Jumpsource responded that its claims derive not from the Jumpsource-ATL Agreement, but from the separate oral contract between Jumpsource and Asimco.   That oral contract, unlike the Jumpsource-ATL contract, did not contain any agreement to arbitrate.   Jumpsource denied that estoppel provided grounds for Asimco, as a non-signatory, to invoke a right to arbitrate under the Jumpsource-ATL partnership Agreement.

On November 6, 2007, the district court issued a summary order that, in relevant part, stated the following:

The Motion to Dismiss ․ on the ground that arbitration must take place in China is DENIED.  [Jumpsource] is not a party to any such contract with ASIMCO.

Order, Sourcing Unlimited, No. 07-cv-11321 (D.Mass. Nov. 6, 2007).   The district court gave no reasons to support its ruling other than that Jumpsource had not signed an arbitration agreement with Asimco.   The net effect of the district court order is to deny arbitration and allow the merits of the dispute to proceed in the district court.


A. Appellate Jurisdiction

Jumpsource has moved to dismiss this interlocutory appeal for lack of appellate jurisdiction.   Jumpsource's primary contention is that appellate jurisdiction is lacking because Asimco is not a signatory to a written arbitration agreement.   We reject the argument and hold that we have jurisdiction.

The FAA, through 9 U.S.C. § 16(a)(1), creates three explicit statutory exceptions to the ordinary rule against interlocutory appeals.  Campbell v. Gen. Dynamics Gov't Sys. Corp., 407 F.3d 546, 550 (1st Cir.2005).5  The FAA authorizes interlocutory appeals from district court orders disfavoring arbitration:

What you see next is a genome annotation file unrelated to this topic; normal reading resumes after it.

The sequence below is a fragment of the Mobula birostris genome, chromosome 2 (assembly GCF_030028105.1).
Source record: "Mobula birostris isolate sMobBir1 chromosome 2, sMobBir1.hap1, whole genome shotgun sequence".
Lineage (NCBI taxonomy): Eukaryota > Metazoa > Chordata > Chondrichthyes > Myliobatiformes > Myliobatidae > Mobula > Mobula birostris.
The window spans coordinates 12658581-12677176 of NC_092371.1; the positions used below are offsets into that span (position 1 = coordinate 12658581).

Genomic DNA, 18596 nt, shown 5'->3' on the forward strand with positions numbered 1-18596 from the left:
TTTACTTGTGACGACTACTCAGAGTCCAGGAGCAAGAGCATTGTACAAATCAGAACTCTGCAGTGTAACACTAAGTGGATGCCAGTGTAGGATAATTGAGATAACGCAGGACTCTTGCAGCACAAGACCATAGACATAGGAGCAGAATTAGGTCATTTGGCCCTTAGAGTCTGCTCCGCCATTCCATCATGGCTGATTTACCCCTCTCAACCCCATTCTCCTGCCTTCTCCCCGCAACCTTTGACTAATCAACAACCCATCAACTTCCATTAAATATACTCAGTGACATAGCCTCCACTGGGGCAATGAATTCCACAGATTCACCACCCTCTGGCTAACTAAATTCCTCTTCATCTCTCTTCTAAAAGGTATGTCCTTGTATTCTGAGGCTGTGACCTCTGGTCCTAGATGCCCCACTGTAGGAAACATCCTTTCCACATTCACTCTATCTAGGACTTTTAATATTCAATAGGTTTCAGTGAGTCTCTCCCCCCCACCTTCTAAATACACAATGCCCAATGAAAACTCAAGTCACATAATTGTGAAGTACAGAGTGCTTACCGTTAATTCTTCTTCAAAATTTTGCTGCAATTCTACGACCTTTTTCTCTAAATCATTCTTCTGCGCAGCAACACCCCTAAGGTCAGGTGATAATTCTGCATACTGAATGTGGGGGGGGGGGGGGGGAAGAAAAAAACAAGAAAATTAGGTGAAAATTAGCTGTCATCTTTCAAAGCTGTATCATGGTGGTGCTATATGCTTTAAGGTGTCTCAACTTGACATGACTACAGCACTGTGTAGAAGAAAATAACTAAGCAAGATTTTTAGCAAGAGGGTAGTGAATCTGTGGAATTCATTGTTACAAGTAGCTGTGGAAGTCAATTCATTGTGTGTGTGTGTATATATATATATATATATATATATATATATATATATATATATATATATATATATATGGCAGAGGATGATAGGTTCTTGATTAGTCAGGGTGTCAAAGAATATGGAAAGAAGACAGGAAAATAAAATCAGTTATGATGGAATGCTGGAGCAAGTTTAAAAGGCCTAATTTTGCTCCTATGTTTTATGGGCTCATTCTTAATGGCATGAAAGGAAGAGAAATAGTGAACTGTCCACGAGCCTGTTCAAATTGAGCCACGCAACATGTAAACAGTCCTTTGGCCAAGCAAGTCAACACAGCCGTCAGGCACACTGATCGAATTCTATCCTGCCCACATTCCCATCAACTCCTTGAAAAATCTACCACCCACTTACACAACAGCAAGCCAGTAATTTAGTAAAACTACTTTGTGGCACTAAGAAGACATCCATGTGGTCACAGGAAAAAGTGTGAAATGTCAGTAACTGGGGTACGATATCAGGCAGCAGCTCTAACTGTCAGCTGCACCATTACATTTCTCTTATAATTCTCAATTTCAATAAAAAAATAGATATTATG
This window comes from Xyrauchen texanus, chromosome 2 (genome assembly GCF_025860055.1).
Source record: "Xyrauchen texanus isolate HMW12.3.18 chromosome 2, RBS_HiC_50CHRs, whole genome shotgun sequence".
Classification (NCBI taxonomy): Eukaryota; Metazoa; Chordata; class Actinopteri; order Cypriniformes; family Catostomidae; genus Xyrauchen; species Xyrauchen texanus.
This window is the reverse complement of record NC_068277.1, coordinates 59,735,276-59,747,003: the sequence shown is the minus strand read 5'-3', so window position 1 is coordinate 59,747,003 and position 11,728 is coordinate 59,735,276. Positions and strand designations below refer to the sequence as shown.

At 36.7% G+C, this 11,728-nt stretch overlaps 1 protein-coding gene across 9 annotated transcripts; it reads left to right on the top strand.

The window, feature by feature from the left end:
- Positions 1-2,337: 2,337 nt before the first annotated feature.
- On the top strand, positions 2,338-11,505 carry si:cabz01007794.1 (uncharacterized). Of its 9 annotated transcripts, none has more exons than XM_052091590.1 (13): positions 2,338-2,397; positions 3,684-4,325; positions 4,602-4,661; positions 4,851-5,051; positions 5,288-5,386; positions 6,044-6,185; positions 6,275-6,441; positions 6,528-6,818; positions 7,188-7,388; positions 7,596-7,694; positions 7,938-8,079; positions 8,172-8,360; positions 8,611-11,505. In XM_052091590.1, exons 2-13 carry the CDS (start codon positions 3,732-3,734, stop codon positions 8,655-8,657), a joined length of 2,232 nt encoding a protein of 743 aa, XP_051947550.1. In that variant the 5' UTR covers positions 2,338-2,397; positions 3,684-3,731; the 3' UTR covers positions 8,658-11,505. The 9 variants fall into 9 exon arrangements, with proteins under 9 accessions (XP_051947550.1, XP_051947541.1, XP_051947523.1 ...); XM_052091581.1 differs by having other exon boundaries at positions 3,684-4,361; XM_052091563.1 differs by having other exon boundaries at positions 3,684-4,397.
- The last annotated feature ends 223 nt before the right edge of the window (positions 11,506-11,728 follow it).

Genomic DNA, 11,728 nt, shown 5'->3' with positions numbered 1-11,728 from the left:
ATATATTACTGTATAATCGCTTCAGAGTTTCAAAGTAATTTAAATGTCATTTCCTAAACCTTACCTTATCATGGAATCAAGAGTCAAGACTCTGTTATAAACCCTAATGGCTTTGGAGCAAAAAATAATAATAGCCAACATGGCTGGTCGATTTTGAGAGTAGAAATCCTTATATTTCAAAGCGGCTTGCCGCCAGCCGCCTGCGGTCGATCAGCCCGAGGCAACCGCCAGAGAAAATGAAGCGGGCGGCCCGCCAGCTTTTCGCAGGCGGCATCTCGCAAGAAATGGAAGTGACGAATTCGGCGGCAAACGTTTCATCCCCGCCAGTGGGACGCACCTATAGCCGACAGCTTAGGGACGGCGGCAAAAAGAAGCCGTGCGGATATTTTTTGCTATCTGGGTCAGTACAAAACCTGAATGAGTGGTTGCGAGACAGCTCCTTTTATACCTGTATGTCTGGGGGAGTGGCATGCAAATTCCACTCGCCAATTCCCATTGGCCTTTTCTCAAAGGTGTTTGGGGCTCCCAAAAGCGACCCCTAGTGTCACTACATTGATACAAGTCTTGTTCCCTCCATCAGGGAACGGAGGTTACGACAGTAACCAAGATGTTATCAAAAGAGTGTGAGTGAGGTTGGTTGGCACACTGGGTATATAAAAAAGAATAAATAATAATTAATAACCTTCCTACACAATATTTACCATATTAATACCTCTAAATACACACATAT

An appeal may be taken from-

(1) an order-

(A) refusing a stay of any action under [9 U.S.C. § 3],

(B) denying a petition under [9 U.S.C. § 4] to order arbitration to proceed,

(C) denying an application under [9 U.S.C. § 206] to compel arbitration․

9 U.S.C. § 16(a).   Congress enacted the FAA to implement “the national policy favoring arbitration” and “[t]o overcome judicial resistance to arbitration.”  Buckeye Check Cashing, Inc. v. Cardegna, 546 U.S. 440, 443, 126 S.Ct. 1204, 163 L.Ed.2d 1038 (2006).  Section 16 effectuates those purposes.

 Section 16(a)(1), by authorizing interlocutory appeals of district court orders that frustrate attempts to resolve disputes through arbitration, ensures that parties to enforceable arbitration agreements do not have to endure unnecessary federal court litigation before their rights under their agreements are vindicated. See generally D. Siegel, Practice Commentary:  Appeals from Arbitrability Determinations, 9 U.S.C.A. § 16, at 494 (West 1999).   By contrast, the FAA expressly precludes interlocutory appeals from orders favoring arbitration.  9 U.S.C. § 16(b).

It is the third category of appealable interlocutory orders, defined in § 16(a)(1)(C), that is relevant here.   The FAA, in 9 U.S.C. § 206, authorizes federal courts to compel international arbitration according to agreements subject to the New York Convention.   See id. § 206.  Section 16(a)(1)(C), in turn, allows interlocutory appeals of orders refusing to compel arbitration under § 206.

Our precedent disfavors Jumpsource's argument that we lack jurisdiction under § 16(a)(1)(C) where the party requesting arbitration is not a signatory to the arbitration agreement at issue. In InterGen N.V. v. Grina, 344 F.3d 134 (1st Cir.2003), this court reviewed a district court order denying a motion to compel arbitration proceedings in London.  Id. at 140.   Neither the party seeking to compel arbitration nor the party resisting arbitration were signatories to a written arbitration agreement.  Id. at 143.   This court, citing 9 U.S.C. § 16(a)(1)(C), held that “[a] party has the right to appeal immediately from an order denying a motion to compel arbitration.”  Id. at 140.   Only after asserting jurisdiction did the InterGen court proceed to evaluate the merits of the arbitrability issue.   It is also true, though, that there was no dispute between the parties in InterGen that there was appellate jurisdiction under § 16(a)(1)(C), nor was there extensive discussion of the issue.